Taking only 73 days to complete, Amazon’s acquisition of Whole Foods was the fastest in US history (of those greater than $5bn). The Federal Trade Commission recently suspended its investigation into whether the takeover would lessen competition, paving the way for the biggest retail deal of the year so far at an approximated £10.7bn.
So what exactly are Amazon’s motives in the colossal deal?
Whole Foods – A Strong Brand
Whole Foods is a huge supermarket chain that only sells food without artificial preservatives, colours, flavours, sweeteners and hydrogenated fats. Based on 2014 revenue, it is the 30th largest retailer in the US, and has built a strong brand image. This perhaps is a major short-term reason for the takeover as Amazon can profit from the stores as they are, before implementing their own ideas as this article will later demonstrate.
By acquiring 440 US shops in prime locations, the distribution network for Amazon’s grocery delivery service – AmazonFresh – should be strengthened. Analysts at Bernstein expect that the shops that Amazon gain will ‘no longer look like stores in 5 years time’, highlighting the clear intentions to bolster the distribution network. Despite being available in some US states, London, Tokyo and Berlin, the rollout of the service has been much more gradual than expected; the revitalisation of the distribution network comes at a favourable time.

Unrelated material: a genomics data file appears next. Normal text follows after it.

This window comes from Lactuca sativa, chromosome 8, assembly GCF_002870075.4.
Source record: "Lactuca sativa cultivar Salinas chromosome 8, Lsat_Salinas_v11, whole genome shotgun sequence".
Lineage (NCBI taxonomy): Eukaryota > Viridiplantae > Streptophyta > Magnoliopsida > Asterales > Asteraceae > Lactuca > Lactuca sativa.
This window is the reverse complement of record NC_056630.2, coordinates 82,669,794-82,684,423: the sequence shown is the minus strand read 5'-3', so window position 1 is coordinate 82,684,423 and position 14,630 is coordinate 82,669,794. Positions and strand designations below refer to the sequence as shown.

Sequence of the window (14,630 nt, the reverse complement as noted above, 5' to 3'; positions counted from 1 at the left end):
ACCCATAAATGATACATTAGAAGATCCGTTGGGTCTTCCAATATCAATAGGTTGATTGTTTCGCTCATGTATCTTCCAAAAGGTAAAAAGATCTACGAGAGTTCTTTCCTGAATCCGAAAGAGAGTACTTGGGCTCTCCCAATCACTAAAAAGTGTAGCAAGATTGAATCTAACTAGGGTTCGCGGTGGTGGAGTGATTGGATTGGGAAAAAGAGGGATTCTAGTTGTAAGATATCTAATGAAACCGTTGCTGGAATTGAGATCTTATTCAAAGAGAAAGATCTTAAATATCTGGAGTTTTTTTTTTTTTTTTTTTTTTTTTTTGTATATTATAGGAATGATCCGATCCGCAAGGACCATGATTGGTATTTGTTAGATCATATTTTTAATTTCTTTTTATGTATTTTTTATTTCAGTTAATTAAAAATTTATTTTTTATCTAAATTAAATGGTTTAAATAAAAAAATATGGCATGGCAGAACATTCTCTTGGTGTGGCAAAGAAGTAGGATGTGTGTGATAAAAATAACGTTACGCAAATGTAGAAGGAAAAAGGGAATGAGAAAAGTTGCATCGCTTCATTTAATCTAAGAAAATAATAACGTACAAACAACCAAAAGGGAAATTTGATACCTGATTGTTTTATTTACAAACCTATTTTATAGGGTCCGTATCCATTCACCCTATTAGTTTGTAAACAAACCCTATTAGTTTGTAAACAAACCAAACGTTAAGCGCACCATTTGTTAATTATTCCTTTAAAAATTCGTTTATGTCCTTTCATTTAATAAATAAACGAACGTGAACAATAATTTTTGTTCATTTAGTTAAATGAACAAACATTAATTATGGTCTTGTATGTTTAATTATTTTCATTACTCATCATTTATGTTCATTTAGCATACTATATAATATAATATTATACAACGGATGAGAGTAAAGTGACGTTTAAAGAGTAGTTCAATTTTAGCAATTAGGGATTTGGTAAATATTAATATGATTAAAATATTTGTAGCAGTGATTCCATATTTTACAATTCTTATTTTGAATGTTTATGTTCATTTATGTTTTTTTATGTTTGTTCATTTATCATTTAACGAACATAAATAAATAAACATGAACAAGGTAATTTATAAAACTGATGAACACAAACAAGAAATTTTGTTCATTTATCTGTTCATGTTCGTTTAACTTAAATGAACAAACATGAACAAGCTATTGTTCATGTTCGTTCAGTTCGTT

This is also likely to be Amazon’s primary reason for the acquisition with AmazonFresh Pickup, a service that allows customers to pick up groceries 15 minutes after ordering, being introduced in March. The deal will certainly help scale up the service and improve the selection of items available for customers.
A weakness in Amazon‘s spell as an online shopping giant is the grocery aspect of their business, and the takeover will almost certainly bring about a major improvement in market share in the sector; the ‘market power motive’ is indeed a reason for the deal. This increased dominance in the sector would echo the effects of their power in the publishing industry, where the company can negotiate much lower prices from publishers who need their products available on Amazon. Cutting costs and offering competitive prices to consumers has been the primary strategy for Amazon since its birth 20 years ago, and this deal definitely seems to follow along the same lines. Amazon has already cut in-store Whole Foods prices, and further price falls are promised.
‘Amazon Go’ Stores
The company announced plans to create ‘Amazon Go’ stores where no staff are required on site; instead, there would be an autonomous experience for customers. This would indeed follow the cost-cutting focus of the online shopping giants, through rationalisation whereby no staff at the shops would be needed. Acquiring Whole Foods would provide physical sites to put the idea into practice quickly. Having already opened an Amazon Go shop in December 2016 for employees and analysts expecting another store to be opened this year for the general public, this also seems like a major reason for the takeover.
Amazon’s acquisition seems to be smart business: diversify the business by both expanding and strengthening the grocery side of the business – a counter-cyclical, long-run strategy that looks likely to pay off.
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